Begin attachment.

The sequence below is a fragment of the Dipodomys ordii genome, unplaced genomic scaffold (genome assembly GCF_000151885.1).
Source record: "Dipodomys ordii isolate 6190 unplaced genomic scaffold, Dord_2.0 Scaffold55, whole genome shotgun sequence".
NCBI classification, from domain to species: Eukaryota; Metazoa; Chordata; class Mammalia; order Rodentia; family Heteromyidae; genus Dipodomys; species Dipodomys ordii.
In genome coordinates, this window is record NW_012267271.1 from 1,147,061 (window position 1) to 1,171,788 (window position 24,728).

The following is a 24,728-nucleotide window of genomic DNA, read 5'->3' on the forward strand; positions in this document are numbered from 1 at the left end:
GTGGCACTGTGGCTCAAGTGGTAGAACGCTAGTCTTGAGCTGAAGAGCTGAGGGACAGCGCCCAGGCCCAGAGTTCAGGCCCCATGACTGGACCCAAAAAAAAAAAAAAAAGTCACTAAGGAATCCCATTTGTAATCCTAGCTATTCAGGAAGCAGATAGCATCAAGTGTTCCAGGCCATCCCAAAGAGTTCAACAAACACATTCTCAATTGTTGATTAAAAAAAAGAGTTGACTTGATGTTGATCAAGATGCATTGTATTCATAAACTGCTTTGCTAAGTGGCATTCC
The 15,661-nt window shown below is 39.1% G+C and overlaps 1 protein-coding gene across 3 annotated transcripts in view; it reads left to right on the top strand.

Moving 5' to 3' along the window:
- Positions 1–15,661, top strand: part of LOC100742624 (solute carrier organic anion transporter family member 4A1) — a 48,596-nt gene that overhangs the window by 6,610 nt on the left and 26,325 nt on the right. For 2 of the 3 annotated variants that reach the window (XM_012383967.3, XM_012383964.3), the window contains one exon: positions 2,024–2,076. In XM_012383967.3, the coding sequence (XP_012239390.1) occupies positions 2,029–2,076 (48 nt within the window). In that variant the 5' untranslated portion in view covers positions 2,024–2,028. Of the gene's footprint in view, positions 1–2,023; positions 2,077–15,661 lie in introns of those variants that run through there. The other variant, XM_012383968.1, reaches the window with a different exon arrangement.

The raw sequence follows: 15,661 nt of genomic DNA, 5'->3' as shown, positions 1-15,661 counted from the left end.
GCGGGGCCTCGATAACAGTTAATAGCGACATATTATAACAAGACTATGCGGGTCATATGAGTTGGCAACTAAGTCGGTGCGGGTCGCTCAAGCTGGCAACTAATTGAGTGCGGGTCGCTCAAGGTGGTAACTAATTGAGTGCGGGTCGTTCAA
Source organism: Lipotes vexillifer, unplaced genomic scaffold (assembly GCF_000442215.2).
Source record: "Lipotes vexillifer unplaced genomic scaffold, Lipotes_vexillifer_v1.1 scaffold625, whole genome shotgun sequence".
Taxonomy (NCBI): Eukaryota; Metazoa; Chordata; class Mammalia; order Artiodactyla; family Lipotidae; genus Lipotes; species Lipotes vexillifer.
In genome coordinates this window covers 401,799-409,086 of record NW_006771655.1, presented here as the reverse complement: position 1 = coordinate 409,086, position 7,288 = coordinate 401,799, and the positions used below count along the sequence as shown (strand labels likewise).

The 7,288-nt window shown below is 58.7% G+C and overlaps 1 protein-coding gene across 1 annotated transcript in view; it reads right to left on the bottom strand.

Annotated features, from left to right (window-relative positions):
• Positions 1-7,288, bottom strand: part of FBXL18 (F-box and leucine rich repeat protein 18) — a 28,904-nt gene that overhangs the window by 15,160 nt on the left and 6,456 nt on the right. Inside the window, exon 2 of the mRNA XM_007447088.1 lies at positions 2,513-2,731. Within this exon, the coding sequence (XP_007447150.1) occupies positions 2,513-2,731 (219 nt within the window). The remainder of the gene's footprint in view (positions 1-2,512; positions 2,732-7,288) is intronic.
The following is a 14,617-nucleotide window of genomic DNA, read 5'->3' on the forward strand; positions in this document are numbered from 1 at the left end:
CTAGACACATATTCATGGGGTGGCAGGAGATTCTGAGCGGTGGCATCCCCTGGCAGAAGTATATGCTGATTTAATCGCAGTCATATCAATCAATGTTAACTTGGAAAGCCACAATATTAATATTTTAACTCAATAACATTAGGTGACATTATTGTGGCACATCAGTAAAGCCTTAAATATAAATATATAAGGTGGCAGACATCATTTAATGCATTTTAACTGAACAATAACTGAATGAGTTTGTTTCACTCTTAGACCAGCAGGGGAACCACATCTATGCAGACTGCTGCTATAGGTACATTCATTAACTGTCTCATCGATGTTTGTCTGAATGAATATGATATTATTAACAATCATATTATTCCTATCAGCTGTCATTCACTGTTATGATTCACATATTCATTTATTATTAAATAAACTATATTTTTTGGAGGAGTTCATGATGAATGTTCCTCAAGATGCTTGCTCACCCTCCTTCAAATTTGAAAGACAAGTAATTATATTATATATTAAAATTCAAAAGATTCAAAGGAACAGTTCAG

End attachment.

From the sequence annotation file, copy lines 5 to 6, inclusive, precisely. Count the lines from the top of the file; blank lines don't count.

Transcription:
The following is a 24,728-nucleotide window of genomic DNA, read 5'->3' on the forward strand; positions in this document are numbered from 1 at the left end:
GTGGCACTGTGGCTCAAGTGGTAGAACGCTAGTCTTGAGCTGAAGAGCTGAGGGACAGCGCCCAGGCCCAGAGTTCAGGCCCCATGACTGGACCCAAAAAAAAAAAAAAAAGTCACTAAGGAATCCCATTTGTAATCCTAGCTATTCAGGAAGCAGATAGCATCAAGTGTTCCAGGCCATCCCAAAGAGTTCAACAAACACATTCTCAATTGTTGATTAAAAAAAAGAGTTGACTTGATGTTGATCAAGATGCATTGTATTCATAAACTGCTTTGCTAAGTGGCATTCC